"What are you training for?"
For a competitive athlete, not having an answer to this question is akin to what an unemployed person feels when asked, "What do you do?" For many triathletes, training toward a seasonal goal is a big part of their lives; it defines a piece (sometimes too large) of their identity and helps maintain the balance and structure in their lives.
With so many race registrations opening up for the year, athletes are rushing to sign up for a season chockfull of races. "Only 200 slots left!" and "Sign up for the whole series at a discounted rate!" are messages that grab our attention and our credit cards. Athletes find themselves signing up for a string of races when they haven't really stopped to consider three important questions:
#1: What's my 'A' goal for the overall season? How about my 'B' and 'C' goals?
The beauty of racing triathlon is that there are so many ways to be successful; so, vary your goals. Consider your time in each event, age-group placement and (although difficult to measure) overall mental outlook (Did you push past the wall? Did you have fun?).
In at least a couple of these categories, give yourself a big but realistic "Holy-cow goal" (A-race), a little less lofty, "I'm-impressed-with-myself" goal (B-race) and an "I'm-satisfied" goal (C-race). Most importantly, write it down. Studies show that people are more likely to reach their goals if they are written down and seen on a daily basis.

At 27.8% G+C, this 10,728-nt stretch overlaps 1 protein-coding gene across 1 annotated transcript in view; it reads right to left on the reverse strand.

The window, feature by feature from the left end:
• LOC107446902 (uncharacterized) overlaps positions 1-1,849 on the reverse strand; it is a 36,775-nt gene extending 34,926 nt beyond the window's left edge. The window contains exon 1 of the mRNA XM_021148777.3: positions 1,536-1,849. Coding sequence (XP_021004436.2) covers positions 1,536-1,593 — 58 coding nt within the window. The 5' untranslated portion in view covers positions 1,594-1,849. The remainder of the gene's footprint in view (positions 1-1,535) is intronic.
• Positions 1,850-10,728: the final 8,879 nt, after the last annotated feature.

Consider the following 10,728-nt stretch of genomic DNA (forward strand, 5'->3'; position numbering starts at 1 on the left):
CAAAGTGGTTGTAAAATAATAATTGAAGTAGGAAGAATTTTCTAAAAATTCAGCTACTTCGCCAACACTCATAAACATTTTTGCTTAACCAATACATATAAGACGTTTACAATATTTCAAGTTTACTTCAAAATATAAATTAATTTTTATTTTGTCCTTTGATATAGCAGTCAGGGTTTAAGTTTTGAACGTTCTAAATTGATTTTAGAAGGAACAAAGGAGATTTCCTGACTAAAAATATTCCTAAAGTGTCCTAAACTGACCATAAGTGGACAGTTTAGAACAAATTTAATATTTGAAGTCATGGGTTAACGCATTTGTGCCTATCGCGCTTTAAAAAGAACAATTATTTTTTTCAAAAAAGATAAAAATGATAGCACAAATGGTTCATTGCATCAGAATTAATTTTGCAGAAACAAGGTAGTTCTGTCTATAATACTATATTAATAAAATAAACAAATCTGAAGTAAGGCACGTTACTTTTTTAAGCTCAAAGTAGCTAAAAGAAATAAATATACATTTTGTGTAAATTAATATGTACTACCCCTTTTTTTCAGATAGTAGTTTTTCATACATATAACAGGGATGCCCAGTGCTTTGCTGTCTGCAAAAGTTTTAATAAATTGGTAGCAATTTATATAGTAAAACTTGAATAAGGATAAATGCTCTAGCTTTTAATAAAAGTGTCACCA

#2: Is training for this distance again going to make me any faster?
In some triathlon circles the longer the race completed, the more respect one is due. Longer, however, is not better, it's just different. Do you think anyone laughed at Usain Bolt for training for "just" the 100 meters? Consider training for some shorter races to work on your speed. Maybe you just enjoy the long stuff and getting faster is not of any importance to you. That's fine. But if you are signing up again for the same three half Ironmans, don't whine at the end of the season about hitting a plateau. You can't get faster unless you train faster. Consider training for and racing more sprint- and Olympic-distance races and maybe do one late season half Ironman. You can throw in some 5K's for fun.
Another important consideration is whether or not you can actually train for and complete in all of these races you've been so eager to register for. Be realistic and give yourself adequate rest between races. If you decide to race on back-to-back weekends, be realistic in your goals for each race and pay extra attention to icing and stretching.
#3: Have I looked for something different to train for this year?
Are you doing all the same races you did last year because they are the same ones your neighbor or training partner is doing? If you want to be present for the social aspect, but the race doesn't benefit your overall training goals, put some volunteer karma in the bank. Sometimes a solid training week outweighs the stress, cost and time off to taper for a race.
It's fun to compare race times from year to year, but eventually it's refreshing to take that pressure off and create a new standard by racing something different. Try to make one race each year a distance or course you've never done. It's an automatic PR (personal record).
Think about the money you put toward race registrations each year and be sure you are spending it wisely. Don't be a clueless freshman in college, willy nilly registering for classes. Pick races that build on one another, set multiple goals, and be creative. Most importantly, think of the big picture and take yourself a little less seriously; after all, it's only a triathlon.